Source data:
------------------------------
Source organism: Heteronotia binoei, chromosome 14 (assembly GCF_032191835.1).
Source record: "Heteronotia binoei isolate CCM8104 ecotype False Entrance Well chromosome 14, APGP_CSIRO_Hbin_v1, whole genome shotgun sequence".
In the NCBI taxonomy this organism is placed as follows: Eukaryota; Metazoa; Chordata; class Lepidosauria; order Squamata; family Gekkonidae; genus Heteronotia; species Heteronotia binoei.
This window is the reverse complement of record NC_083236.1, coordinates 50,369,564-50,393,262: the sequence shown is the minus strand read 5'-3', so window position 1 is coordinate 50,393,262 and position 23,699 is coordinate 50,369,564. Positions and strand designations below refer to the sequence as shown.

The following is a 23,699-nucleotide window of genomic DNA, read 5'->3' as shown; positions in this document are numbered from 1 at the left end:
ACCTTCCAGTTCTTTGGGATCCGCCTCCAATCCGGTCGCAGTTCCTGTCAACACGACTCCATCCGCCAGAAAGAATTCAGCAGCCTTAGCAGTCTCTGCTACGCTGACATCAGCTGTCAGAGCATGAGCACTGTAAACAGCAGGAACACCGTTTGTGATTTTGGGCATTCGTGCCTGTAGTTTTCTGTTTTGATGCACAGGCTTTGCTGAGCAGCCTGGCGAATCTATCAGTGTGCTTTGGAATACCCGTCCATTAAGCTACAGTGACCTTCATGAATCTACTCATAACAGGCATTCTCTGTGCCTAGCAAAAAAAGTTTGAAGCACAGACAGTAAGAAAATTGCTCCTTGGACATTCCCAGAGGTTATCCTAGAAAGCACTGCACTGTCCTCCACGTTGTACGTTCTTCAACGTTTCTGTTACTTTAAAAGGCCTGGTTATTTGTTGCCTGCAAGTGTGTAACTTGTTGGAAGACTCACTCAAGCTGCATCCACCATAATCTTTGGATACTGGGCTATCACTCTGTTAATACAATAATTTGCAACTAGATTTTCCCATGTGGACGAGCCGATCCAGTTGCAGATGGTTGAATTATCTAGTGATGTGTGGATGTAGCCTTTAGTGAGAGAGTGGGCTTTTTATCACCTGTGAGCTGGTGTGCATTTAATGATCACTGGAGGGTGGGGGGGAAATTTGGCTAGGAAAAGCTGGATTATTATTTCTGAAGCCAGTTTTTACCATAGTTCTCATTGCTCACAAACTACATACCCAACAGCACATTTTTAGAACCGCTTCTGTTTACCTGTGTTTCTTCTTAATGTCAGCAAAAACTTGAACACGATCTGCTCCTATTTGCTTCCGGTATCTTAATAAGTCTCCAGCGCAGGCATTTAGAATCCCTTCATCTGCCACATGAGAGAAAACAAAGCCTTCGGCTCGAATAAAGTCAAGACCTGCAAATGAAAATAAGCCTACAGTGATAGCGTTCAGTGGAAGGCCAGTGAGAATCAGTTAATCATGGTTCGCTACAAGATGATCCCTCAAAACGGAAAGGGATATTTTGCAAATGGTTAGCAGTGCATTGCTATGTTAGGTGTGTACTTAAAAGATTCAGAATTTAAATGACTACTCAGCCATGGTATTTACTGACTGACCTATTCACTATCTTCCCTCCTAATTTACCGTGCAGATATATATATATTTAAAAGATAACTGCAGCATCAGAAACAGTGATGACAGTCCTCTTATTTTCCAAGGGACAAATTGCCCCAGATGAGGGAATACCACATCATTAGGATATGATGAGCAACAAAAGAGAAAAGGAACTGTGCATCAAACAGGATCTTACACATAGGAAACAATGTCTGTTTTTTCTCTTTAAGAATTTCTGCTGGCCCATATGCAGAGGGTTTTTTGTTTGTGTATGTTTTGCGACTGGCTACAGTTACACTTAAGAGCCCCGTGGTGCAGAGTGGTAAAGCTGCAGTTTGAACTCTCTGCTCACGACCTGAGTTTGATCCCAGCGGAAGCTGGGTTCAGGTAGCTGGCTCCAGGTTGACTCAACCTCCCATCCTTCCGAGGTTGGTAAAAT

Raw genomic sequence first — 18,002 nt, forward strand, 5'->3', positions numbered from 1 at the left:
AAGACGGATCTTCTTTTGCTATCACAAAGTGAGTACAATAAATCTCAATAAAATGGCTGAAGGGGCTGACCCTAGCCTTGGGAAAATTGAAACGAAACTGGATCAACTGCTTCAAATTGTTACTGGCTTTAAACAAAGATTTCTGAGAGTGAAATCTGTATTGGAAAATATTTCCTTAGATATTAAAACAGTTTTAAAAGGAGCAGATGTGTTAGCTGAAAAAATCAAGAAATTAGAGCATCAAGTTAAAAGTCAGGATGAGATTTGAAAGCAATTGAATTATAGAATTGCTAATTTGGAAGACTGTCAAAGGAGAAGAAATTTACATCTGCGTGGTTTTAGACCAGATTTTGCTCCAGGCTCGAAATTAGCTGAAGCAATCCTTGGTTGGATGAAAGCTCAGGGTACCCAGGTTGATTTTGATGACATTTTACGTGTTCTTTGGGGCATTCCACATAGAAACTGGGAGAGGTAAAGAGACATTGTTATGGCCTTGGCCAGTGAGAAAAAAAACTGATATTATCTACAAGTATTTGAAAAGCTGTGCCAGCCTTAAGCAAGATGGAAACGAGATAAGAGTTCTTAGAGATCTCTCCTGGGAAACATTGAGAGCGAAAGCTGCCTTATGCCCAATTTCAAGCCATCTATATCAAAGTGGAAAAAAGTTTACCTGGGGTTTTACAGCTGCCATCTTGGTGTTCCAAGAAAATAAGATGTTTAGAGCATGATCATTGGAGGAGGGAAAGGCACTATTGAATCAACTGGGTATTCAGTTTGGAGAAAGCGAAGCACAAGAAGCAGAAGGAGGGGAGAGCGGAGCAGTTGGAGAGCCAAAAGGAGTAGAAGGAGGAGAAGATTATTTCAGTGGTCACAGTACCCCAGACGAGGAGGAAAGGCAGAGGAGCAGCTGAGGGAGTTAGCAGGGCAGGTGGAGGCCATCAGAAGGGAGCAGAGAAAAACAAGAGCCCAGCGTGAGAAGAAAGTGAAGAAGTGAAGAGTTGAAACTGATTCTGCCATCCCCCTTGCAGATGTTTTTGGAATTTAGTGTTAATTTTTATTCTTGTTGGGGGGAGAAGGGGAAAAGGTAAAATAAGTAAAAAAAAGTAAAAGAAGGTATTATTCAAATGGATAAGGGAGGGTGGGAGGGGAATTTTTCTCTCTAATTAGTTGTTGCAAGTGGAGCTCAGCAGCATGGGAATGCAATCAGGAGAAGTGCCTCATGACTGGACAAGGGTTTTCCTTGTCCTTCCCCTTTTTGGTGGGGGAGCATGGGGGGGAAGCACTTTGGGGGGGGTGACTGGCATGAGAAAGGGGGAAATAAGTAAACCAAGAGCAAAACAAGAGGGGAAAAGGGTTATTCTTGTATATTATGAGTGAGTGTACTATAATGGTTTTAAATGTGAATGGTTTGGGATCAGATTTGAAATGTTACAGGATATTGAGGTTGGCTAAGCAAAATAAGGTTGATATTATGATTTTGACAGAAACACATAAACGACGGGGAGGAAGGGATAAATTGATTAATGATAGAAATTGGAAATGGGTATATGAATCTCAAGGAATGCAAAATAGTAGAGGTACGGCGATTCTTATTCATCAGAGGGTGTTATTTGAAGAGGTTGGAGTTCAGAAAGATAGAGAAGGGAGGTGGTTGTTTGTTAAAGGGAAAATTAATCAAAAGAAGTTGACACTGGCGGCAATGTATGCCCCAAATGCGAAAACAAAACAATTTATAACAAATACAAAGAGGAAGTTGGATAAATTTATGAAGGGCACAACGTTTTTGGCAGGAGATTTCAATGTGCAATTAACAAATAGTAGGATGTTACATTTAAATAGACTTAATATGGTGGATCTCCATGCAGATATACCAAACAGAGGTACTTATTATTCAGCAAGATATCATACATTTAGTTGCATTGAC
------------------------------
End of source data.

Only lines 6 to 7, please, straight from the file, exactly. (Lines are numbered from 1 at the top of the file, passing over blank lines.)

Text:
ACCTTCCAGTTCTTTGGGATCCGCCTCCAATCCGGTCGCAGTTCCTGTCAACACGACTCCATCCGCCAGAAAGAATTCAGCAGCCTTAGCAGTCTCTGCTACGCTGACATCAGCTGTCAGAGCATGAGCACTGTAAACAGCAGGAACACCGTTTGTGATTTTGGGCATTCGTGCCTGTAGTTTTCTGTTTTGATGCACAGGCTTTGCTGAGCAGCCTGGCGAATCTATCAGTGTGCTTTGGAATACCCGTCCATTAAGCTACAGTGACCTTCATGAATCTACTCATAACAGGCATTCTCTGTGCCTAGCAAAAAAAGTTTGAAGCACAGACAGTAAGAAAATTGCTCCTTGGACATTCCCAGAGGTTATCCTAGAAAGCACTGCACTGTCCTCCACGTTGTACGTTCTTCAACGTTTCTGTTACTTTAAAAGGCCTGGTTATTTGTTGCCTGCAAGTGTGTAACTTGTTGGAAGACTCACTCAAGCTGCATCCACCATAATCTTTGGATACTGGGCTATCACTCTGTTAATACAATAATTTGCAACTAGATTTTCCCATGTGGACGAGCCGATCCAGTTGCAGATGGTTGAATTATCTAGTGATGTGTGGATGTAGCCTTTAGTGAGAGAGTGGGCTTTTTATCACCTGTGAGCTGGTGTGCATTTAATGATCACTGGAGGGTGGGGGGGAAATTTGGCTAGGAAAAGCTGGATTATTATTTCTGAAGCCAGTTTTTACCATAGTTCTCATTGCTCACAAACTACATACCCAACAGCACATTTTTAGAACCGCTTCTGTTTACCTGTGTTTCTTCTTAATGTCAGCAAAAACTTGAACACGATCTGCTCCTATTTGCTTCCGGTATCTTAATAAGTCTCCAGCGCAGGCATTTAGAATCCCTTCATCTGCCACATGAGAGAAAACAAAGCCTTCGGCTCGAATAAAGTCAAGACCTGCAAATGAAAATAAGCCTACAGTGATAGCGTTCAGTGGAAGGCCAGTGAGAATCAGTTAATCATGGTTCGCTACAAGATGATCCCTCAAAACGGAAAGGGATATTTTGCAAATGGTTAGCAGTGCATTGCTATGTTAGGTGTGTACTTAAAAGATTCAGAATTTAAATGACTACTCAGCCATGGTATTTACTGACTGACCTATTCACTATCTTCCCTCCTAATTTACCGTGCAGATATATATATATTTAAAAGATAACTGCAGCATCAGAAACAGTGATGACAGTCCTCTTATTTTCCAAGGGACAAATTGCCCCAGATGAGGGAATACCACATCATTAGGATATGATGAGCAACAAAAGAGAAAAGGAACTGTGCATCAAACAGGATCTTACACATAGGAAACAATGTCTGTTTTTTCTCTTTAAGAATTTCTGCTGGCCCATATGCAGAGGGTTTTTTGTTTGTGTATGTTTTGCGACTGGCTACAGTTACACTTAAGAGCCCCGTGGTGCAGAGTGGTAAAGCTGCAGTTTGAACTCTCTGCTCACGACCTGAGTTTGATCCCAGCGGAAGCTGGGTTCAGGTAGCTGGCTCCAGGTTGACTCAACCTCCCATCCTTCCGAGGTTGGTAAAAT

Raw genomic sequence first — 18,002 nt, forward strand, 5'->3', positions numbered from 1 at the left: